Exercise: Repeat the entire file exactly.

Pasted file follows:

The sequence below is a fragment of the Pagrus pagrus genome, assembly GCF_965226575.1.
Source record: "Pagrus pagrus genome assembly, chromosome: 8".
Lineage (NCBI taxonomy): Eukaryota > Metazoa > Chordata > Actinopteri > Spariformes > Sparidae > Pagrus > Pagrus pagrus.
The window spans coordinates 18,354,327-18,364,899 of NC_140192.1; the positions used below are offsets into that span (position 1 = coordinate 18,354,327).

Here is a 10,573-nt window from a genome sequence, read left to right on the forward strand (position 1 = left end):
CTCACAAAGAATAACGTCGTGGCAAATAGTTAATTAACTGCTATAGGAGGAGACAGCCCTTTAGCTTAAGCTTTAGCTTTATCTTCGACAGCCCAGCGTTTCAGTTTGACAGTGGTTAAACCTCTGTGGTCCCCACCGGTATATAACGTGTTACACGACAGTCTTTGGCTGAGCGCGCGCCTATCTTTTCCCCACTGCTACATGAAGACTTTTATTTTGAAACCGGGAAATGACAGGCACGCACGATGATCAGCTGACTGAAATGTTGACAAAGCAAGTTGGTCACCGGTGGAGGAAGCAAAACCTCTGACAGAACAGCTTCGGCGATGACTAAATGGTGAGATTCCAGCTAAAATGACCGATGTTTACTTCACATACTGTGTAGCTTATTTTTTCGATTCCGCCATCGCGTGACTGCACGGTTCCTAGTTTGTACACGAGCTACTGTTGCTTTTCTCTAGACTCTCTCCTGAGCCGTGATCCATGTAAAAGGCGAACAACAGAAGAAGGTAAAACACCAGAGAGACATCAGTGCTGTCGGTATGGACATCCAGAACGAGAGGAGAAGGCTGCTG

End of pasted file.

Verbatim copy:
The sequence below is a fragment of the Pagrus pagrus genome, assembly GCF_965226575.1.
Source record: "Pagrus pagrus genome assembly, chromosome: 8".
Lineage (NCBI taxonomy): Eukaryota > Metazoa > Chordata > Actinopteri > Spariformes > Sparidae > Pagrus > Pagrus pagrus.
The window spans coordinates 18,354,327-18,364,899 of NC_140192.1; the positions used below are offsets into that span (position 1 = coordinate 18,354,327).

Here is a 10,573-nt window from a genome sequence, read left to right on the forward strand (position 1 = left end):
CTCACAAAGAATAACGTCGTGGCAAATAGTTAATTAACTGCTATAGGAGGAGACAGCCCTTTAGCTTAAGCTTTAGCTTTATCTTCGACAGCCCAGCGTTTCAGTTTGACAGTGGTTAAACCTCTGTGGTCCCCACCGGTATATAACGTGTTACACGACAGTCTTTGGCTGAGCGCGCGCCTATCTTTTCCCCACTGCTACATGAAGACTTTTATTTTGAAACCGGGAAATGACAGGCACGCACGATGATCAGCTGACTGAAATGTTGACAAAGCAAGTTGGTCACCGGTGGAGGAAGCAAAACCTCTGACAGAACAGCTTCGGCGATGACTAAATGGTGAGATTCCAGCTAAAATGACCGATGTTTACTTCACATACTGTGTAGCTTATTTTTTCGATTCCGCCATCGCGTGACTGCACGGTTCCTAGTTTGTACACGAGCTACTGTTGCTTTTCTCTAGACTCTCTCCTGAGCCGTGATCCATGTAAAAGGCGAACAACAGAAGAAGGTAAAACACCAGAGAGACATCAGTGCTGTCGGTATGGACATCCAGAACGAGAGGAGAAGGCTGCTG